# Class-B or Resonant Pulse Commutation of Thyristor or SCR

The class-B commutation of the thyristor is also called Resonant Pulse Commutation. It is a type of forced commutation technique that uses a charged capacitor to create a reverse current through the thyristor. So the net current flowing through it will become zero and it gets turned OFF.

In the forced commutation technique, external components (usually inductor and capacitor) are used to turn OFF the thyristor conducting load current. The thyristor can be turned-OFF either by reducing the forward current to zero by applying a large external pulse of reverse current greater than the load current (known as current commutation) or by applying a large reverse voltage (known as voltage commutation).

The class-B or resonant pulse commutation uses the current commutation technique. Hence, the class-B commutation is also known as the Current Commutation. Let us see the circuit design and working of class-B commutation of the thyristor.

## Class-B or Resonant Pulse Commutation of Thyristor :

The below shows the circuit for class-B commutation or resonant pulse commutation of SCR or thyristor. The circuit incorporates a thyristor and LC resonating circuit connected in parallel with the thyristor.

## Working of Class-B or Resonant Pulse Commutation :

### Mode-1 :

Initially, when the supply is given to the circuit from source Edc, capacitor C gets charged with the polarities as shown in the figure above. The capacitor continues to charge to a voltage equal to slightly greater than the input voltage Edc. Till now the thyristor T will be in the OFF state. The path of the charging current of the capacitor is given as,

Edc → L → C → Rl → Edc

### Mode-2 :

Now, at ωt = to, thyristor T is triggered and it starts conducting due to which the load current starts flowing through the load Rl and the path of the load current is given by,

Edc → T → Rl → Edc

But at this instant, there is one more current flowing, i.e., in the LC circuit, which is known as the resonating current iC. The resonating current is due to the discharging of the capacitor. The resonating current flows through the path.

C+ → L → T → C

### Mode-3 :

Now at ωt = t1, after the complete discharge of the capacitor, the polarities of the capacitor get reversed with respect to the polarities shown in the above figure. Because of this, a reverse voltage of capacitor C will appear across the thyristor T. There is a resonating current developed, which is now in the reverse direction and this resonating current flows through the path,

C → T → L → C+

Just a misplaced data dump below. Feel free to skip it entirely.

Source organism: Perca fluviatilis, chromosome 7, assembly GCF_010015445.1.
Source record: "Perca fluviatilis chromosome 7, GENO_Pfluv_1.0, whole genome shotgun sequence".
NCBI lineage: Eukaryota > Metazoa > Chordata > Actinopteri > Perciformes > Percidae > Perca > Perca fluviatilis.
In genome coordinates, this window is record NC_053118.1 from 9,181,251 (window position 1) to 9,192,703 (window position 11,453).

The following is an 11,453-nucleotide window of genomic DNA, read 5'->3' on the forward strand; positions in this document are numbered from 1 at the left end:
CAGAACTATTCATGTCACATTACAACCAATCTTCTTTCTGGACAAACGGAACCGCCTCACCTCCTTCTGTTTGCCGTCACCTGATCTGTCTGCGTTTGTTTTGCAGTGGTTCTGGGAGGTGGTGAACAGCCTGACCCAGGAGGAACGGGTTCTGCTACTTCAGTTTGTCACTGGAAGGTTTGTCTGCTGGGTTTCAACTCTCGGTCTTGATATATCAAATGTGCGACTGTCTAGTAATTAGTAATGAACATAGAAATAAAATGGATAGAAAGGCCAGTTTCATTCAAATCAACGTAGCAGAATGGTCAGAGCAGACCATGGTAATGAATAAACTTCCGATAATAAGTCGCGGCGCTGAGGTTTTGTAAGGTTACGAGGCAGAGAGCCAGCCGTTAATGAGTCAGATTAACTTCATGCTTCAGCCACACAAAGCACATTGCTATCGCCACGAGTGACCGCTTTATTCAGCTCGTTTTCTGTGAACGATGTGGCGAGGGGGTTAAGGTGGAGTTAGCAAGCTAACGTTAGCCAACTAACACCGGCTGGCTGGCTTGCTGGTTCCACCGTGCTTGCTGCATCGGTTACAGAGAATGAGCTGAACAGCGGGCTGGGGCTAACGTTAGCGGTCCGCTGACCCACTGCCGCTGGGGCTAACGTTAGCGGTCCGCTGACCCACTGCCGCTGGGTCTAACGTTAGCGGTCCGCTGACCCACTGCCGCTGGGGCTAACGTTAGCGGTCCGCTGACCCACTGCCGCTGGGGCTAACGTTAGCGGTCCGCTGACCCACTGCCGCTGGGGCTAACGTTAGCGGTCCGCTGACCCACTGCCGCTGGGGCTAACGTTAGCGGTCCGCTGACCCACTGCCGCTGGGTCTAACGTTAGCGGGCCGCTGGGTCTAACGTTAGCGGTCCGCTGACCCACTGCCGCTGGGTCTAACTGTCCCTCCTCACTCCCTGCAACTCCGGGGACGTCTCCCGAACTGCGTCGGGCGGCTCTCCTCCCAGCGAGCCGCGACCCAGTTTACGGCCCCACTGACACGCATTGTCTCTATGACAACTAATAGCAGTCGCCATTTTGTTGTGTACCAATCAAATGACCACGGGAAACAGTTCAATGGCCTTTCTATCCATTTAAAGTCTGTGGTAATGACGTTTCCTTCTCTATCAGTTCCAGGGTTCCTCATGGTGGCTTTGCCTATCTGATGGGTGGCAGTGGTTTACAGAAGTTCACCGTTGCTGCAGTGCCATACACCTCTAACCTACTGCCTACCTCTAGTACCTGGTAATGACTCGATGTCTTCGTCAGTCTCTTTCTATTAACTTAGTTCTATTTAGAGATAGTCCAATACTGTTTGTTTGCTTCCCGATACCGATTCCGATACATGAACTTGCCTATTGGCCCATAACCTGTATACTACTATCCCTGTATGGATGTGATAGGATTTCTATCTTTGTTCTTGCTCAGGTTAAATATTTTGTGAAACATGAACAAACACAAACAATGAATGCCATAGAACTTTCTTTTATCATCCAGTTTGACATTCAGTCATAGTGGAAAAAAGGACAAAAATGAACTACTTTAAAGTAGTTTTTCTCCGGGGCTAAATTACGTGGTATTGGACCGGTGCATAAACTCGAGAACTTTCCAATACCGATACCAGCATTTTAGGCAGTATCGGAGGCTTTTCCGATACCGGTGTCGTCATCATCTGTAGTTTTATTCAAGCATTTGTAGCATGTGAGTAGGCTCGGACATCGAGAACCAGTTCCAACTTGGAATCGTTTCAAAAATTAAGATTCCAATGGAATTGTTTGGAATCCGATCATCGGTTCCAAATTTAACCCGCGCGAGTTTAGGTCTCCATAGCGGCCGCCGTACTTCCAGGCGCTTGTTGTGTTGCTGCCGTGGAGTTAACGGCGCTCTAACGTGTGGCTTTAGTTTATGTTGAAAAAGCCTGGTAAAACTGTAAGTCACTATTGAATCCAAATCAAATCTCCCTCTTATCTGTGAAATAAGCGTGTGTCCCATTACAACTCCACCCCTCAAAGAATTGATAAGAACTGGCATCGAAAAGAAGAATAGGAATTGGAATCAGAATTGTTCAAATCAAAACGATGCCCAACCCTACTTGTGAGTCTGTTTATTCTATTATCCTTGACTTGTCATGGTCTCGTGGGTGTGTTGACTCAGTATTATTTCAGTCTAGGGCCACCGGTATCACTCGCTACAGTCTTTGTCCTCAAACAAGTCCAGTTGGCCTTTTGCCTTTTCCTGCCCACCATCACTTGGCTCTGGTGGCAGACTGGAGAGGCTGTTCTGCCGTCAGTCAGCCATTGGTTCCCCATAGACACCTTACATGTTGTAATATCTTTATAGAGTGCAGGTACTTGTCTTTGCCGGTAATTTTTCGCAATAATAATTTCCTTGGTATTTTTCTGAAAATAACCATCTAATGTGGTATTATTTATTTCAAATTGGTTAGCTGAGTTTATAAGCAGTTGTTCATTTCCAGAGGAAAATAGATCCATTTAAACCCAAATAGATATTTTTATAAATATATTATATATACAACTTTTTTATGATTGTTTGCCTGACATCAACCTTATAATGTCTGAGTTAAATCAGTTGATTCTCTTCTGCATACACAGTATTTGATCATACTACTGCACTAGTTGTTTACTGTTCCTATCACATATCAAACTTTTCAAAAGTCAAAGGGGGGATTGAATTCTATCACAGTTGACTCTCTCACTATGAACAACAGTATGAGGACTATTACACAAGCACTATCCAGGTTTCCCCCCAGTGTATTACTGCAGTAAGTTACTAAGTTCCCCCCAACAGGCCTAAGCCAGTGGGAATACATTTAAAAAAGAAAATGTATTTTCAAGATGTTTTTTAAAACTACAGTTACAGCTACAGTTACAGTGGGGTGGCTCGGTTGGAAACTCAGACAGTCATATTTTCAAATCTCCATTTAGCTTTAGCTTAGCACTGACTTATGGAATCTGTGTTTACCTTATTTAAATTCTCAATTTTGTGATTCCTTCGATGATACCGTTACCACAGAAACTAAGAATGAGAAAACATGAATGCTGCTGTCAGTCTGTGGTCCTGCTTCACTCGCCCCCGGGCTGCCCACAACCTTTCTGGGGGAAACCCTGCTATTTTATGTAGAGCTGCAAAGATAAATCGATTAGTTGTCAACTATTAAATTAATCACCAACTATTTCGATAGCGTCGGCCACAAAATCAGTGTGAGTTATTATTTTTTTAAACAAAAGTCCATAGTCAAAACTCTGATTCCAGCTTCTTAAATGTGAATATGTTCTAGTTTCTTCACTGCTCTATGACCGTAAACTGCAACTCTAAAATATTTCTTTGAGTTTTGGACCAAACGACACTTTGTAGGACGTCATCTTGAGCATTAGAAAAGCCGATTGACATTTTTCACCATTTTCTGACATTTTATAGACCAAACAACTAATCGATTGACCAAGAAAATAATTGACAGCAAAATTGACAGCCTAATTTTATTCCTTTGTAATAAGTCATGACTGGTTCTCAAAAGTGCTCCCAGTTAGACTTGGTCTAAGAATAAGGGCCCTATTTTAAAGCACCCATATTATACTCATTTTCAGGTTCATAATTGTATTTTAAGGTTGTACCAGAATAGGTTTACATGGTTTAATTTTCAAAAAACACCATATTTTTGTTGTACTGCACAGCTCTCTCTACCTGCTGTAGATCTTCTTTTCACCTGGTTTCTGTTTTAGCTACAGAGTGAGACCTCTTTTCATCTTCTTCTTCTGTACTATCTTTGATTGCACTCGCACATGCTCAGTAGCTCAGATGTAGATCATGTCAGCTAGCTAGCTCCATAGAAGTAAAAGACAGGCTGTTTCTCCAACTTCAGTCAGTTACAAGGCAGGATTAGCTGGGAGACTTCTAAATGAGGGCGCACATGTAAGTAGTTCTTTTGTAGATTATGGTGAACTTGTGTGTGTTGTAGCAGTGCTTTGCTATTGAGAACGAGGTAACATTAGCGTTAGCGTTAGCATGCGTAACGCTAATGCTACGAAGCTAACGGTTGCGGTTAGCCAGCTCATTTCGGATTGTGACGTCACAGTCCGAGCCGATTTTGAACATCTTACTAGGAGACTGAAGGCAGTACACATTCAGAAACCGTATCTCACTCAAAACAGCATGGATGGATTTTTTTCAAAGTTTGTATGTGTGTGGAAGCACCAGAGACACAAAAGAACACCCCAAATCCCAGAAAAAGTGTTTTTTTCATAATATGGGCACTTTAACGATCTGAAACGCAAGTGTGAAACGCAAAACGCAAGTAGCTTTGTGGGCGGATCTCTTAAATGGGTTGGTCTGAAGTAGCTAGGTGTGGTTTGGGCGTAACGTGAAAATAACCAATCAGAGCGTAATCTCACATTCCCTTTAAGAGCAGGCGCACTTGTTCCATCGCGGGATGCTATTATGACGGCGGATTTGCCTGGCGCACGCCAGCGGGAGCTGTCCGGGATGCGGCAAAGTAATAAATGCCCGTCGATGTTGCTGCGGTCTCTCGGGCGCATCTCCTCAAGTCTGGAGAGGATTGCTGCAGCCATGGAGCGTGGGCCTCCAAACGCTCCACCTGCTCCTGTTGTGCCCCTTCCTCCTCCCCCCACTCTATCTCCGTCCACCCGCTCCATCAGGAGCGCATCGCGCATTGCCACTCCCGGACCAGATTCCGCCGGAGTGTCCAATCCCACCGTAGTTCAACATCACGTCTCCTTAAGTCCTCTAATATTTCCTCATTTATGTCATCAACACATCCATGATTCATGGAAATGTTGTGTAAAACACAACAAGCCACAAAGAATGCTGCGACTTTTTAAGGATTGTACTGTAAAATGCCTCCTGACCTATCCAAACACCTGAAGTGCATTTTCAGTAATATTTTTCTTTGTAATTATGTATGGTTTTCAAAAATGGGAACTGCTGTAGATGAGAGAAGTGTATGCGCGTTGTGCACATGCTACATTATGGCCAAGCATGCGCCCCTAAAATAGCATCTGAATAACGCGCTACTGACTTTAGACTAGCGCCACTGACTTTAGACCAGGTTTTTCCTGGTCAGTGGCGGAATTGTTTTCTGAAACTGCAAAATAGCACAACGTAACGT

### Mode-4 :

In the previous case, i.e., ωt = to, the resonating current was flowing in the same direction as that of load current. But the reverse resonating current flows in the direction opposite to load current, since thyristor is a unidirectional device, the net current will be iT = il – iC.

Whenever the thyristor current reduces to a current below its holding current, it turns OFF. This is the reason why the thyristor commutating resonant current class-B commutation is also known as resonant pulse commutation.

After the commutation of thyristor, T capacitor C will again charge to voltage slightly greater than the input voltage Edc. Again, when the thyristor T is triggered at the next instant, the same process continues. Here we can notice that, after triggering the thyristor T, it is commutated by itself. Therefore, class-B commutation is also called Self-commutation.

## Waveform of Class-B or Resonant Pulse Commutation :

The below shows the waveform of class-B or resonant pulse commutation.

In the above waveform, IG represents the thyristor gate triggering pules, ET and iT are the voltage drop and current flow of the thyristor respectively and il is the load current.

We can see that when a triggering pulse is applied to the gate terminal of the thyristor, it turns-ON, and thyristor current iT flows through it while supplying the load current il. At the same time, the capacitor discharges through the thyristor as seen in mode-2. Now when the capacitor completely discharges, the capacitor polarity will be reversed and thus a negative voltage is applied to the thyristor which is at time t1 as seen in mode-3.

The capacitor starts discharging with reverse polarity, and at an instant when iC becomes higher than the iL. The thyristor gets turned-OFF which is represented from time t1 to t2, due to this the load current decreases and becomes zero after t2. Once the thyristor gets OFF, the supply voltage will appear across the thyristor. Again when the gate pulse is applied the thyristor starts conducting and the same process continues.